- Focus attention on the influences that human error and poor organization have on accidents.
- Continuous improvement in the offshore industry’s safety and environmental records.
- Encourage the use of performance-based operating practices.
- Collaborate with industry in efforts that promote the public interests of offshore worker safety and environmental protection.
- SEMS is promoted as a nontraditional, performance-focused tool for integrating and managing offshore operations. However, the current US regulatory framework for offshore operations in the GOM does not provide adequate tools to focus on the specific risks associated with a facility. The development of the SEMS program is generally focused on the provision of the 13 elements required in API RP 75 rather than a consistent narrative where the operator demonstrates how effective the controls and management system in place are against the identified risks.
Nevertheless, the 13 elements of API RP 75 could be seen as a skeleton for the development of the safety-case regime. The links between them are naturally identifiable, but significant efforts would be necessary to meet the safety-case philosophy and the ALARP concept in particular. Fig. 2 presents a correlation between the 13 elements of API RP 75 and the main steps of safety-case development.
As shown in Fig. 2, the elements of API RP 75 are truly part of the components of safety-case development. However, as is also obvious in Fig. 2, critical shortcomings are present, such as the ALARP process as part of the risk-reduction effort, an unambiguous strategy for the identification of SCEs, and the development of the associated performance standards. Moreover, the safety-case regime advocates a clear demonstration of how the decision process is based on the output of each development stage. Such a continuous link among API RP 75 elements is missing.
The SEMS vulnerabilities are primarily related to the lack of targets (or how to define targets) as part of a performance-based approach.
Use of Safety Case for the Development of RM/AIM Plans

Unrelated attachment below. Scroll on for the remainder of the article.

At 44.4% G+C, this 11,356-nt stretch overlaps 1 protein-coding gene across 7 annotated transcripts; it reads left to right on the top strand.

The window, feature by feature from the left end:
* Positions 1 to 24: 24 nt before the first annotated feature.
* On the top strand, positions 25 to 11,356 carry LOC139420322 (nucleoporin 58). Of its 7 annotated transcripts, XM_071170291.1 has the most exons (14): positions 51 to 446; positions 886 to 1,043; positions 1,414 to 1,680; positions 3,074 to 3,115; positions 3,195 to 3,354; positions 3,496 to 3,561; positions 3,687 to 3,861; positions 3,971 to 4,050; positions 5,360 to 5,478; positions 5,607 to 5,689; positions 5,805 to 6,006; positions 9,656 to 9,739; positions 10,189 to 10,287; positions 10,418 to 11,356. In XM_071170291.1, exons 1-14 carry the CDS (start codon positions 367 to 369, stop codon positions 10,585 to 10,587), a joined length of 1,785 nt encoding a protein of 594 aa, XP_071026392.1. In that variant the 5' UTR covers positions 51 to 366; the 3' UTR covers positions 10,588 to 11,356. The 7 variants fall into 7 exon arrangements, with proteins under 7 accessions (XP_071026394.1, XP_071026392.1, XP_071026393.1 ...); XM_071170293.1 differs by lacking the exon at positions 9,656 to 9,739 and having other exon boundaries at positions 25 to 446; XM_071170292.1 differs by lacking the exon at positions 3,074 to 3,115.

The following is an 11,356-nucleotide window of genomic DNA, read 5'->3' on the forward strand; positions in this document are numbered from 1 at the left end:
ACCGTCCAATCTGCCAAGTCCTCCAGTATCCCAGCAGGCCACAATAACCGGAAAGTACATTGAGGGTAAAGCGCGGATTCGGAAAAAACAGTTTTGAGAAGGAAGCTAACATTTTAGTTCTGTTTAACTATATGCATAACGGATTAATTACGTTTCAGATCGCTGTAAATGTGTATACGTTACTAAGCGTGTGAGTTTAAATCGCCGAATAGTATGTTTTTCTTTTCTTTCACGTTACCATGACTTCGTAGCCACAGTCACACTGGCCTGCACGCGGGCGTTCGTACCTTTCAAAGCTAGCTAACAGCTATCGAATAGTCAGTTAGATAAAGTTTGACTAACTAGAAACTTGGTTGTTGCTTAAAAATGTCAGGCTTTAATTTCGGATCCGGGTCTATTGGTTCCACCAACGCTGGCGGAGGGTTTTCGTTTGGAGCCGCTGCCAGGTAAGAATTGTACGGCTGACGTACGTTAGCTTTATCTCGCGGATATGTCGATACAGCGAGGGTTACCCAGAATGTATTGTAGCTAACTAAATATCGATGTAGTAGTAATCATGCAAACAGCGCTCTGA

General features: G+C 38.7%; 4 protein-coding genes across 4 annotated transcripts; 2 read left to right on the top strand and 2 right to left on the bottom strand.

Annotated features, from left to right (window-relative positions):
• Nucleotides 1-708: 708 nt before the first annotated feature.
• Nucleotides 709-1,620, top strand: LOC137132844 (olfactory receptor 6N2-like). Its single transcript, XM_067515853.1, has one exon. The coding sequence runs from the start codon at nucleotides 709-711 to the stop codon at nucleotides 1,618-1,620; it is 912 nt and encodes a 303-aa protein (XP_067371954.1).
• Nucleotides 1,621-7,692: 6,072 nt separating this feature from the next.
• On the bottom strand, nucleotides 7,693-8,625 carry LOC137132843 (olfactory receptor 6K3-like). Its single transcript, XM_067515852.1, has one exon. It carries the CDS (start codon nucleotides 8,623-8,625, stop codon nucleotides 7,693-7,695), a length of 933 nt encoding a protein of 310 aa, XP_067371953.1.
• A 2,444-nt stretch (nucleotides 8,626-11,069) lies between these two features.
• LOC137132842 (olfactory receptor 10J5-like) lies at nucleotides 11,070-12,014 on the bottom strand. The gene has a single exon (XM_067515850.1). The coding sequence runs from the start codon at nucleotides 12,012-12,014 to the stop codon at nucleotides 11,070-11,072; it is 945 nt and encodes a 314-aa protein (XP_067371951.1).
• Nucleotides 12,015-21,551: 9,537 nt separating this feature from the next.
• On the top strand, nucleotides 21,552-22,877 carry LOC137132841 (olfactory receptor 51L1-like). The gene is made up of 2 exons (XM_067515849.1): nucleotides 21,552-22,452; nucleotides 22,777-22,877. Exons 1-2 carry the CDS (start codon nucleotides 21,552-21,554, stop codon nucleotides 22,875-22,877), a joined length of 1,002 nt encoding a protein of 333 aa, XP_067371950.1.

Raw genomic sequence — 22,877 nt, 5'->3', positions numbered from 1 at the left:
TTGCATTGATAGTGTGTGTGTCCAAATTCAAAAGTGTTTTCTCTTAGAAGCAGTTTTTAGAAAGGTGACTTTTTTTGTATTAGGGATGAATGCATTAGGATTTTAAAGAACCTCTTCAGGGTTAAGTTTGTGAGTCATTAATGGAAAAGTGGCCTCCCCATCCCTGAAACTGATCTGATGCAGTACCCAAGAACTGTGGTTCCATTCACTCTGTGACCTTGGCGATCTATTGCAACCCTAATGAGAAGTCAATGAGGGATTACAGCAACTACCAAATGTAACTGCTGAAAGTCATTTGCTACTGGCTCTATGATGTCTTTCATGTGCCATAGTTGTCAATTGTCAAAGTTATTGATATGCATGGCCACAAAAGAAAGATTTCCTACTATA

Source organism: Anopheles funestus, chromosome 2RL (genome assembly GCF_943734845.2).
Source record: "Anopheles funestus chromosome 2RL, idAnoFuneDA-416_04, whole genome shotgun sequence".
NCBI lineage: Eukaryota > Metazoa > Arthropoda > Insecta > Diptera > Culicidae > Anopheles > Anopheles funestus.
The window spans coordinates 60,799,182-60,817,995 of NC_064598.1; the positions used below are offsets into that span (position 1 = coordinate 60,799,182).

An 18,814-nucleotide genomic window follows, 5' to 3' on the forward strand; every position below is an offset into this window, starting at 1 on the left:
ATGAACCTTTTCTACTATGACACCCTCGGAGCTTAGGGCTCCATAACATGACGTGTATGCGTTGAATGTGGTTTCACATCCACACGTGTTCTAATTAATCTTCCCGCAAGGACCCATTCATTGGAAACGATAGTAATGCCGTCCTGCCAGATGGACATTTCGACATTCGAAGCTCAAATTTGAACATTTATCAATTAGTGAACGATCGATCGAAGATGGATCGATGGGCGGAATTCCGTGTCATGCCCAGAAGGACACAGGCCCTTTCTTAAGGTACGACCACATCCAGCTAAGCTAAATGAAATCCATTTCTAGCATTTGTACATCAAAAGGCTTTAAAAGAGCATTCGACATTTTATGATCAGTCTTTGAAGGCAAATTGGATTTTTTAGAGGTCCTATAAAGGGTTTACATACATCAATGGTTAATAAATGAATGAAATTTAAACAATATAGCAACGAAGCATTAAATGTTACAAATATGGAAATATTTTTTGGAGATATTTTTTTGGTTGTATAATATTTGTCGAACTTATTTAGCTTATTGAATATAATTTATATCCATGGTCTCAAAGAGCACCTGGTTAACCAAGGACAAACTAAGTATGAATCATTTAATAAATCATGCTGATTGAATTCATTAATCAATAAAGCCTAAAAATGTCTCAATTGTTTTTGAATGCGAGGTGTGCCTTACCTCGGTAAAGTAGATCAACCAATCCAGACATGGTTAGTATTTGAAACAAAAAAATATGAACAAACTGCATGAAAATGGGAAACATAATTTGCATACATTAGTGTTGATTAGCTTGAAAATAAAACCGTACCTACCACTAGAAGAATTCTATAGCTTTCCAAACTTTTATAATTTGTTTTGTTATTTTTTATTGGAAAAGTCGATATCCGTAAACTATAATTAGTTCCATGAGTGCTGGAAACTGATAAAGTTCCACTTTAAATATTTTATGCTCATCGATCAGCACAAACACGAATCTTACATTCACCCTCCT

Asset integrity is largely considered as a key for managing major accidents. It is an outcome of good design, construction, and operating practices. It is commonly accepted that the AIM process follows a standard continual improvement cycle (the Deming cycle)—plan, do, check, act.
As part of the first step, it is crucial to establish the objectives and processes necessary to deliver the expected results (plan). These different aspects cover factors outside the organization, such as the applicable legislation, codes, and standards, as well as key stakeholders, and internal factors, such as the company RM standards, processes, and targets or roles and responsibilities.
Once the plan is defined and the objectives are clearly stated, it is important to implement the plan—execute the process to deliver the results (do). This stage is based on a risk-assessment process from hazard identification to risk analysis, to provide a risk evaluation of the facility.
The actual results are studied (measured and collected in “do” stage) and compared against the expected results (targets or goals from the “plan” stage). This phase of risk treatment involves considering all the feasible options and deciding on the optimal combination to minimize the residual risk as far as reasonably practicable.
Once the decisions are made, on the basis of an ALARP process, the solutions are implemented (act). It is also crucial to monitor and periodically review the approach taken.
The safety-case process involves a similar development cycle; therefore, it is natural to promote the development of RM/AIM plans and the safety case in parallel.
For existing facilities, existing RM/AIM plans would be challenged and revised toward a continuous improvement of their effectiveness. Application of the safety-case regime for existing installations would highlight particular risks that may have been misjudged, taking into account the current state of the installations and the actual operational procedures in place. Output from verification activities would lead to the identification of corrective actions for existing assets. This type of revision could be seen as a significant effort, but it would actually help the operator to optimize its AIM strategy and spend its resources more effectively. This approach would also give the regulator a quantified picture of current operations in the GOM. Because all facilities would be evaluated against the same performance targets, it would be easier for the operator to prioritize the critical aspects of each facility.
For new facilities, the introduction of the safety-case regime early in the project would naturally lead to an optimized AIM philosophy, strategy, and plan. The operator would be able to anticipate the efforts to be deployed for the entire facility life cycle. The introduction of the safety-case regime at the early stages of design would ease the integration of the overall RM plan at each level of organization.
This article, written by Special Publications Editor Adam Wilson, contains highlights of paper OTC 25957, “Safety Case in Gulf of Mexico: Method and Benefits for Old and New Facilities,” by Julia Carval, SPE, and Bibek Das, SPE, Bureau Veritas North America, prepared for the 2015 Offshore Technology Conference, Houston, 4–7 May. The paper has not been peer reviewed. Copyright 2015 Offshore Technology Conference. Reproduced by permission.